Friday, 18 March 2016

listening to podcasts

I spend so much time listening to podcasts, so I thought I'd share some of my favourites with you today. What podcasts do you like?

Imaginary Worlds

I've only recently started listening to Imaginary Worlds, which is an amazing podcast about science fiction and fantasy, which are two(+) of my favourite genres. It's beautifully and imaginatively put together by Eric Molinsky, and I am enjoying catching up on the back episodes at the moment.

Back in July 2015, one of my favourite episodes came out. All about Heroines, and the issues around their portrayal in Action films. It is so worth a listen. My favourite moment? "I don't need Wonder Woman in it; just don't offend me." Love it, and it's full of truth which should be spoken. It's also helped me to think about what I'm writing, because if everything we watch has these problems (and I love an Action movie), it's easy to think they're normal.

Another great episode talks about the sci-fi writer James Tiptree Jr. A fascinating tale which made me wonder what name I'll put on my books when they're finally published (fingers, toes and ears crossed). You can find out all about her here.

And the last specific post I'm going to link to is this one on Wonder Woman - an absolutely fascinating look at where she came from, and why she's a bit troublesome.

A History of Britain in Numbers

Is it weird that I love statistics?

I do though. I studied Sociology and Women's Studies, and at school I was good at Maths, and so when I went into social research (which is what I did before I did this), I was that rare thing (surprisingly rare I'm afraid), a Sociologist who understands statistics. That meant I got to work on amazing datasets, and help craft questions for really big surveys, like the census.

Statistics do of course get used and abused all over the place, and they get flung about in the news in a way that renders them unintelligible, but this series takes some big themes and looks at them through the ages using large datasets. It's a fascinating way of looking at what was going on, and you can find the whole series as podcasts here. If you fancy just dipping your toe though, I highly recommend the programme on Women.

The History of English

I am currently binge listening to this podcast which covers lots of history (in chronological order, which is fantastic for me because I learned history in topics and this gives me a much better grasp on things), with etymology too! Such a winner! It is a little bit dry to tell the truth, but there's so very much to learn. If you're the kind of person who loves to inform people that the word satellite actually originated in a word that referred to a bodyguard (Satellus), and I'm afraid I am (I know, avoid me at parties), then this is the podcast for you. It's got a website for all the episodes here, but my particular favourites so far (and I'm only half way through) are Episode 27 on Broken Empire and Fractured Languages because of the interesting lessons it gives us about the current imigration crisis, and episodes 37 (Seafarers, Poets, and Travelling Minstrels) and 38 (Nobles, Nuptials, and a Cowherd Poet) on the first writings in English, which were mainly poems (because that's how you remember a story in an oral tradition). My kids are begging me to listen to something else because they cannot take any more random facts. Thanks History of English!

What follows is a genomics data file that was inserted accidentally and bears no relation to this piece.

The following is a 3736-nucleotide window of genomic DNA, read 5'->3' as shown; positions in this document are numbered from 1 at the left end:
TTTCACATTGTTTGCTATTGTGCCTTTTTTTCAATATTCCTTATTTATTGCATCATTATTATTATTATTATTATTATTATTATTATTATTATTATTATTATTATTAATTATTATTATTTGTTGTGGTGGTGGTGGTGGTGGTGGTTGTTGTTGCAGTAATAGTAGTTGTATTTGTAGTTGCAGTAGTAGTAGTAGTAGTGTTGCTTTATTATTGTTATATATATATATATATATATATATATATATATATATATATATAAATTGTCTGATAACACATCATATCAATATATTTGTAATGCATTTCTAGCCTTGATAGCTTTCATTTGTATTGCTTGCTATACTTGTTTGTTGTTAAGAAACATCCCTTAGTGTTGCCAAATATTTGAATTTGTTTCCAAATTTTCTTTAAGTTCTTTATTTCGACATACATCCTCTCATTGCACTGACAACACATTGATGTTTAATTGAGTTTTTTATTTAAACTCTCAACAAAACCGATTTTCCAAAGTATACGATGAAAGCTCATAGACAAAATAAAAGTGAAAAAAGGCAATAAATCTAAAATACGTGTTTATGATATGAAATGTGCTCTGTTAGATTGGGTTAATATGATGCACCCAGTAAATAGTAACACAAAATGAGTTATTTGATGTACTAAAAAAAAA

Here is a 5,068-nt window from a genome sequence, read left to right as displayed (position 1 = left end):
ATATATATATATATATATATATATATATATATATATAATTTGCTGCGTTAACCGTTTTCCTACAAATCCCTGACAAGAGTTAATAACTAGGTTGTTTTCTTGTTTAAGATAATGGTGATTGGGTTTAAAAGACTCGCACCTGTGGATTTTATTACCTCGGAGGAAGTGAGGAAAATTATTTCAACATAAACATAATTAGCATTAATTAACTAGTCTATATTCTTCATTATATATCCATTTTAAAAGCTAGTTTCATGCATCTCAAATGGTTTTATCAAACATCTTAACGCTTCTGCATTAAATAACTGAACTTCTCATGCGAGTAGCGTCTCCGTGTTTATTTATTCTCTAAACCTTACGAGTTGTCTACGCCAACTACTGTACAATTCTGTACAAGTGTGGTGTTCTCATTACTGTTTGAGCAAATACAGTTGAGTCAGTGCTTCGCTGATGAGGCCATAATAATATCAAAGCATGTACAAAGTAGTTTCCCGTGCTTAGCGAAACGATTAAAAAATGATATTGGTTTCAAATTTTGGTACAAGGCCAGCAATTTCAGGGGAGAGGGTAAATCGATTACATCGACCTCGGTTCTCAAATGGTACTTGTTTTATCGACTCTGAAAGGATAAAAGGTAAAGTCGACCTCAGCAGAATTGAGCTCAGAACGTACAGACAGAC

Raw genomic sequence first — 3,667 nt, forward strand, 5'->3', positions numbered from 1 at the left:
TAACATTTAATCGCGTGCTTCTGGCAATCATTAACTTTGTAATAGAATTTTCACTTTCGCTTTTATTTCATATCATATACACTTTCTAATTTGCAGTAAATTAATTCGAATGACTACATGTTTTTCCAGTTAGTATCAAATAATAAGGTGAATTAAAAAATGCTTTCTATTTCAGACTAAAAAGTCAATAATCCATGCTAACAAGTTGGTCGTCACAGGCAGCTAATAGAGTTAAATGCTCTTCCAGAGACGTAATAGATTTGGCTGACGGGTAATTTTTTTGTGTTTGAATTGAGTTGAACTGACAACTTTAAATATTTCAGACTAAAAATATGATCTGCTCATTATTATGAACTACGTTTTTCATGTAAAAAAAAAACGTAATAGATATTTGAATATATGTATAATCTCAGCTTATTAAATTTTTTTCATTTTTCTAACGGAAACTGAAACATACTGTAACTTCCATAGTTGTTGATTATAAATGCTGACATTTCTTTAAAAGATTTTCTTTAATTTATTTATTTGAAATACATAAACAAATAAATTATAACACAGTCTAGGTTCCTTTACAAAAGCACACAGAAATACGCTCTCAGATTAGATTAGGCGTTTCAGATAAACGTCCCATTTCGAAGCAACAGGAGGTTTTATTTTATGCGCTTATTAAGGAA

I love the way that Aaron Mahnke tells a story - the structure of the telling of it is fascinating to listen to, and he's a great gateway to folklore (which I play with lots in my favourite stories to write). This podcast has been a remarkable success, for good reason. There's a great Lore website here, and you might want to start listening from episode one, but the Christmas episode, telling about the strangers, other than Santa who folklore tells us sneak into our homes at night. It's called A Stranger Among Us.

The Infinite Monkey Cage

This Radio 4 programme is also available as a podcast, and gloriously, you get more stuff in the podcast. It's a funny science programme which makes you smile as you're getting smarter. Plus it helps keep a steady drip of Brian Cox so you don't get withdrawal symptoms. You can find all the programmes here. My favourite programme recently is this one on Climate Change (which sucks because that's what causing all the chuffing rain).